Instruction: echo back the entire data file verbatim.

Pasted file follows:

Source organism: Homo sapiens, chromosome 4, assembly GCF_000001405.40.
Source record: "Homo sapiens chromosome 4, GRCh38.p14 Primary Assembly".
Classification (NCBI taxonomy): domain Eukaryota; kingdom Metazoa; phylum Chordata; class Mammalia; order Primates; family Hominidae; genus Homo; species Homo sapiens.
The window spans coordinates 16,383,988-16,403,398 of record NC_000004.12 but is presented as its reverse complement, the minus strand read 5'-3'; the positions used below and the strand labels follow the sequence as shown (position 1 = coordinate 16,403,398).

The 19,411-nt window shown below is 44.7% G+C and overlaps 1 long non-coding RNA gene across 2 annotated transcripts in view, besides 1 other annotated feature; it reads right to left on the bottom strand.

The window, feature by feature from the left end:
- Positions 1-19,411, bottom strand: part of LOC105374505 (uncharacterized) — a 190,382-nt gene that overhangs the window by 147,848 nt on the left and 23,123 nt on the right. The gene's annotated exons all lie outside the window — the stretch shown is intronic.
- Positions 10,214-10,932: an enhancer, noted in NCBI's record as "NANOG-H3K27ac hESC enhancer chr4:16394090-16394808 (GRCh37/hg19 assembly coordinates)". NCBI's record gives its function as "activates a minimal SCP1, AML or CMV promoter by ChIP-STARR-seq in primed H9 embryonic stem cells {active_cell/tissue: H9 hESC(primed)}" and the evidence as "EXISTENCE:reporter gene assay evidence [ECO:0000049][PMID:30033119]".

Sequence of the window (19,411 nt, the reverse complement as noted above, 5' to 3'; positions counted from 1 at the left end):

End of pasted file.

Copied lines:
Source organism: Homo sapiens, chromosome 4, assembly GCF_000001405.40.
Source record: "Homo sapiens chromosome 4, GRCh38.p14 Primary Assembly".
Classification (NCBI taxonomy): domain Eukaryota; kingdom Metazoa; phylum Chordata; class Mammalia; order Primates; family Hominidae; genus Homo; species Homo sapiens.
The window spans coordinates 16,383,988-16,403,398 of record NC_000004.12 but is presented as its reverse complement, the minus strand read 5'-3'; the positions used below and the strand labels follow the sequence as shown (position 1 = coordinate 16,403,398).

The 19,411-nt window shown below is 44.7% G+C and overlaps 1 long non-coding RNA gene across 2 annotated transcripts in view, besides 1 other annotated feature; it reads right to left on the bottom strand.

The window, feature by feature from the left end:
- Positions 1-19,411, bottom strand: part of LOC105374505 (uncharacterized) — a 190,382-nt gene that overhangs the window by 147,848 nt on the left and 23,123 nt on the right. The gene's annotated exons all lie outside the window — the stretch shown is intronic.
- Positions 10,214-10,932: an enhancer, noted in NCBI's record as "NANOG-H3K27ac hESC enhancer chr4:16394090-16394808 (GRCh37/hg19 assembly coordinates)". NCBI's record gives its function as "activates a minimal SCP1, AML or CMV promoter by ChIP-STARR-seq in primed H9 embryonic stem cells {active_cell/tissue: H9 hESC(primed)}" and the evidence as "EXISTENCE:reporter gene assay evidence [ECO:0000049][PMID:30033119]".

Sequence of the window (19,411 nt, the reverse complement as noted above, 5' to 3'; positions counted from 1 at the left end):